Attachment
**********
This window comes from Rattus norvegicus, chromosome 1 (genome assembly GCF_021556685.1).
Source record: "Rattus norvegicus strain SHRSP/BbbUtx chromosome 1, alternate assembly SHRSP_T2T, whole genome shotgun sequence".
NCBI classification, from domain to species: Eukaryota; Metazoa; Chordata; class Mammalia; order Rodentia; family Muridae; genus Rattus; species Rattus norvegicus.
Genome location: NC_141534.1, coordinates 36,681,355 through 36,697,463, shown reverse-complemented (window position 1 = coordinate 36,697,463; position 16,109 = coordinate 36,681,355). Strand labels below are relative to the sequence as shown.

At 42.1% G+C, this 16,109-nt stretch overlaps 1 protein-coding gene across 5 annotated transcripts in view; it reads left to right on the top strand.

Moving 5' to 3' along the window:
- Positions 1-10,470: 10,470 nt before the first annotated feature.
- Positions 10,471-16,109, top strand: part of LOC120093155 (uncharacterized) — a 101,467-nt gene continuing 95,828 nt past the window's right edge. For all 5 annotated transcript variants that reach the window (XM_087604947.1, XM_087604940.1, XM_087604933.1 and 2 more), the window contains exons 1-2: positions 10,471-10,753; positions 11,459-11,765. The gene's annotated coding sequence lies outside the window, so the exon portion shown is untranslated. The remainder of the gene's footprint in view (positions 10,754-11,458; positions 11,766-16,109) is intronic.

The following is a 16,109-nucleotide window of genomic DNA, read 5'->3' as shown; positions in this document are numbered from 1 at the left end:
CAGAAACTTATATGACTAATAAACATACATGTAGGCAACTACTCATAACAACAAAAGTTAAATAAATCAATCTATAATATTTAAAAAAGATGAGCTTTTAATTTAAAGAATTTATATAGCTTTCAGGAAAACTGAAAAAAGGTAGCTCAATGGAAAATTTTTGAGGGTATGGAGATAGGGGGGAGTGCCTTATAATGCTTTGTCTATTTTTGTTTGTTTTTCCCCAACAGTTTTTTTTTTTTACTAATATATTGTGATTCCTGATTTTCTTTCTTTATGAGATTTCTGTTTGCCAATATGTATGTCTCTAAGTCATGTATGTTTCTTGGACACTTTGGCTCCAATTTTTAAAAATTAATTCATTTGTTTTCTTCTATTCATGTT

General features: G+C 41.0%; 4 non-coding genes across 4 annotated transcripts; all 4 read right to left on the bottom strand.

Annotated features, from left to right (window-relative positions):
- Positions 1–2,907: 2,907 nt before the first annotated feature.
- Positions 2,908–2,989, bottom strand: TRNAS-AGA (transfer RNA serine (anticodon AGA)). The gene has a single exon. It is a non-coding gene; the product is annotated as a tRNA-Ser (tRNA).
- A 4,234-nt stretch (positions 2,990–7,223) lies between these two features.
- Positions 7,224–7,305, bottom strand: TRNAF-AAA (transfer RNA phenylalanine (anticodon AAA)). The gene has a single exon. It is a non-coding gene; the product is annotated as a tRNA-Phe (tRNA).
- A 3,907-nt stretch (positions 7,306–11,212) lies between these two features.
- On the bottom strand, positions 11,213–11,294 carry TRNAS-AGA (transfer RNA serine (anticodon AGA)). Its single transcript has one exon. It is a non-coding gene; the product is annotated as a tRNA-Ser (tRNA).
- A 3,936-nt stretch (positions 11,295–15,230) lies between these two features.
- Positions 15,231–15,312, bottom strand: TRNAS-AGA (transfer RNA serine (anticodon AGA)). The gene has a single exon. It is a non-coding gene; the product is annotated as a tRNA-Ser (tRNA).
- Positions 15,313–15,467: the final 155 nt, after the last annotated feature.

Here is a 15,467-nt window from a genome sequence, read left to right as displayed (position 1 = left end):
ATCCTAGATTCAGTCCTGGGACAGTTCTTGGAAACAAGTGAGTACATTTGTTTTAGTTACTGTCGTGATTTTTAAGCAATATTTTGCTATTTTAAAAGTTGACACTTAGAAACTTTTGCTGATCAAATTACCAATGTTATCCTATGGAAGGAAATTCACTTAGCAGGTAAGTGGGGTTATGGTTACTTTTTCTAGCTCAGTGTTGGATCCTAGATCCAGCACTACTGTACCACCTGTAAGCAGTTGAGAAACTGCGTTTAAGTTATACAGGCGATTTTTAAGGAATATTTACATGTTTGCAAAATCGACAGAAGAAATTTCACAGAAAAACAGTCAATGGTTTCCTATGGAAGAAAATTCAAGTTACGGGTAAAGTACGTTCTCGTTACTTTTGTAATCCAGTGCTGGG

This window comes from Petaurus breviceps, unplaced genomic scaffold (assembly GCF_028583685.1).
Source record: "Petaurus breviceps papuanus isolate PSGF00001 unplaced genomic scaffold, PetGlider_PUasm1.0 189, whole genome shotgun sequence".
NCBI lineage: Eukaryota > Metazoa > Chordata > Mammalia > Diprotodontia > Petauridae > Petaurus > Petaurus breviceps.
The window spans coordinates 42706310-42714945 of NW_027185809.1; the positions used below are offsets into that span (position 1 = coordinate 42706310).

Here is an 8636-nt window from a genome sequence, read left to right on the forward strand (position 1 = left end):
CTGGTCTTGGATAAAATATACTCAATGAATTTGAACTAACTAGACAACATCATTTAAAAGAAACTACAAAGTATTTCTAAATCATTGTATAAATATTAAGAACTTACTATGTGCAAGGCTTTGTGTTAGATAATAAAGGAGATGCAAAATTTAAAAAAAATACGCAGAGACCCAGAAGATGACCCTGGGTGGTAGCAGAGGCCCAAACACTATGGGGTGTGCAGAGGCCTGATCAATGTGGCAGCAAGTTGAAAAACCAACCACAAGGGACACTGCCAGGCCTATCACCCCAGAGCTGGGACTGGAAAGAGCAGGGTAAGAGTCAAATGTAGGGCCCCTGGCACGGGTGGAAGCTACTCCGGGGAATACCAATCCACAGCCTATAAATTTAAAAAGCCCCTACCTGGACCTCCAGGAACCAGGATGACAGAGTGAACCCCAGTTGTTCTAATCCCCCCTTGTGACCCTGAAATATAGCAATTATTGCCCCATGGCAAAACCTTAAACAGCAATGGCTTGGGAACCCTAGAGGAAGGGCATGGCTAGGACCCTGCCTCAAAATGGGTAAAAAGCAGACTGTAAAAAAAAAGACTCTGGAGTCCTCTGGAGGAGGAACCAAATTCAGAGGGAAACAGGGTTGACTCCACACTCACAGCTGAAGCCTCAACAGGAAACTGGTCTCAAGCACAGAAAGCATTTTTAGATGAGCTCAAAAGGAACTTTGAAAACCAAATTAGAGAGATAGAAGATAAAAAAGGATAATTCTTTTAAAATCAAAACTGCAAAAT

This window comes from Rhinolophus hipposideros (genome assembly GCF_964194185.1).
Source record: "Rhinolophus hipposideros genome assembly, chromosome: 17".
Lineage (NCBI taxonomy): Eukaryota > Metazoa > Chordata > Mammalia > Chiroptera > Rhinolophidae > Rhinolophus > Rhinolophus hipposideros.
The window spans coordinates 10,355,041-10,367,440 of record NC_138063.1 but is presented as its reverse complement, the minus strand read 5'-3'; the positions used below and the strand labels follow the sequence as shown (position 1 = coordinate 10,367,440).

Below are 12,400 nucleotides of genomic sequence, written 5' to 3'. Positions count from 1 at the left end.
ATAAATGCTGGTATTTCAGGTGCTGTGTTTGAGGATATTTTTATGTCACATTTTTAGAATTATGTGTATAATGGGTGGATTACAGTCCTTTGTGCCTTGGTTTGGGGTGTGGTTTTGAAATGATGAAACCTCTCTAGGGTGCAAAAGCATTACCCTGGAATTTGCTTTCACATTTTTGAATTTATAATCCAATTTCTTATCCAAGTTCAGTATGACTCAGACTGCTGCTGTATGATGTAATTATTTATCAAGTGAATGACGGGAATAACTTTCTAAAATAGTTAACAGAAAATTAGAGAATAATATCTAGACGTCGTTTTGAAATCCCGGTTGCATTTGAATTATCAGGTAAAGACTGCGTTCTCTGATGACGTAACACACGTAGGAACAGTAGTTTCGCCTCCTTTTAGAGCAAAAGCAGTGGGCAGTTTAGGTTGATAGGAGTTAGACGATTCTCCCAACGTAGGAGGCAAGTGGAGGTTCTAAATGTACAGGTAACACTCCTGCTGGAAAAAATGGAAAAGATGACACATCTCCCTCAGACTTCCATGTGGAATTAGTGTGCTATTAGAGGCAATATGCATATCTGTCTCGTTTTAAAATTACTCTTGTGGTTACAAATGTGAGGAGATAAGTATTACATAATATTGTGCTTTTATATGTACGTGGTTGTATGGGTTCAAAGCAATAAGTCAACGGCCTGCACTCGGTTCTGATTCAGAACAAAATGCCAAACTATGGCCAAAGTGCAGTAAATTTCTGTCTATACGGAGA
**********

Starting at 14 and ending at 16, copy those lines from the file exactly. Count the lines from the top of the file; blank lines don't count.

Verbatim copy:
- Positions 2,908–2,989, bottom strand: TRNAS-AGA (transfer RNA serine (anticodon AGA)). The gene has a single exon. It is a non-coding gene; the product is annotated as a tRNA-Ser (tRNA).
- A 4,234-nt stretch (positions 2,990–7,223) lies between these two features.
- Positions 7,224–7,305, bottom strand: TRNAF-AAA (transfer RNA phenylalanine (anticodon AAA)). The gene has a single exon. It is a non-coding gene; the product is annotated as a tRNA-Phe (tRNA).